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Ark. Voters OK $205M Sales Tax Hike For Highway Funding

By Abraham Gross · Nov 4, 2020, 12:19 AM EST

Arkansas voters approved Issue 1 on Tuesday, permanently extending a 0.5-cent sales tax increase to provide the state with an extra $205 million a year in annual infrastructure and highway funding.

The ballot measure amends the state constitution to permanently extend the increase, which passed at the polls in 2012 and was set to expire in 2023. Most of the additional revenue will be directed to state highway projects. As of late Tuesday, the measure was approved 55.3% to 44.7% with nearly 83% of the votes reported.

The measure is estimated to raise $205 million annually for state highway funding, with an additional $88 million evenly split between the Arkansas county aid and municipal aid funds, according to a fiscal note written when the state Legislature approved the measure for the ballot in March 2019.

The vote represents a victory for Republican Gov. Asa Hutchinson, who supported the measure as part of a $300 million infrastructure proposal to provide long-term funding for the state's highways. The other parts of the plan — raising the sales taxes for gasoline and diesel fuel — have already been signed into law.

In an online post after the result was called, Hutchinson thanked lawmakers for giving voters the opportunity to approve more funding for infrastructure projects.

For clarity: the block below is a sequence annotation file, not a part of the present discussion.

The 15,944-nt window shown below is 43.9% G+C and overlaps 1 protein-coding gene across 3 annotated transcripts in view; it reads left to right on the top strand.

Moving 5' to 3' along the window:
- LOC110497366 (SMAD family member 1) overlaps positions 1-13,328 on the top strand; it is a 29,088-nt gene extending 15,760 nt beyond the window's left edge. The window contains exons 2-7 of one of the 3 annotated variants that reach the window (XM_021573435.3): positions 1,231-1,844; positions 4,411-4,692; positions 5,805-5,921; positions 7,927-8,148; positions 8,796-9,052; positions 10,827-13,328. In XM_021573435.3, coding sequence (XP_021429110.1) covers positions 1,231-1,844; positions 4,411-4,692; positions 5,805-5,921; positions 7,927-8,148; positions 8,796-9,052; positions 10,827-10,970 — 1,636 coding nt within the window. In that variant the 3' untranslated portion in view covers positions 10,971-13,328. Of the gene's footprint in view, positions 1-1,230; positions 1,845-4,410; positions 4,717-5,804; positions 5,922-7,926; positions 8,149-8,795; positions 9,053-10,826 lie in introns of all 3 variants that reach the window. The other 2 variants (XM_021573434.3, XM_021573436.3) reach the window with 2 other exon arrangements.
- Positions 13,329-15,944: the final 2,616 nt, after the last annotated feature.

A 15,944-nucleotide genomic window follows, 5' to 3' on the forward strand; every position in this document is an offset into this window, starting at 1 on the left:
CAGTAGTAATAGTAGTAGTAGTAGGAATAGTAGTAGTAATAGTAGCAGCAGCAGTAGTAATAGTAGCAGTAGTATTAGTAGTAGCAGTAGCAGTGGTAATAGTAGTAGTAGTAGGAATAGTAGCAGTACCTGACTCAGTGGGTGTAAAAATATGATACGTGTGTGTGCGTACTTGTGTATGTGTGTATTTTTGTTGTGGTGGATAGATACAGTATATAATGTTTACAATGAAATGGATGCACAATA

"This is a victory for jobs, our future and safety on our roads," Hutchinson said.

Arkansas currently has a general state sales tax rate of 6.5%, and it lowered its sales tax rate on food to 0.125% from 1.5% on Jan. 1, 2019. The amendment exempts food and food ingredients from the increase.

The amendment caused a rift between Hutchinson and conservative members of the state Republican Party, which controls the Legislature. Senate Majority Leader Bart Hester, R-Cave Springs, who voted against both the amendment and the gas tax increases, previously told Law360 that he would have preferred earmarking the higher tax revenue from economic growth.

Democrats also expressed their concerns that the tax increase would mean more working-class residents would have to shoulder the burden of highway funding as the state provides a tax cut to the state's top earners. The tax cut, which was endorsed by Hutchinson and enacted in February 2019, will reduce the state's top income tax rate by 1 percentage point over two years beginning in the current fiscal year.

Those comments came before the novel coronavirus pandemic, which has hit funding for transit and transportation projects particularly hard as states grapple with the dual effects of reduced ridership and travel amid a weakened economy.

Arkansas has continued to report revenue gains, with net available revenue totaling $227.4 million above the prior year, according to the state's year-to-date revenue summary in September, the most recent month for which figures are available.

--Additional reporting by Paul Williams. Editing by Neil Cohen.

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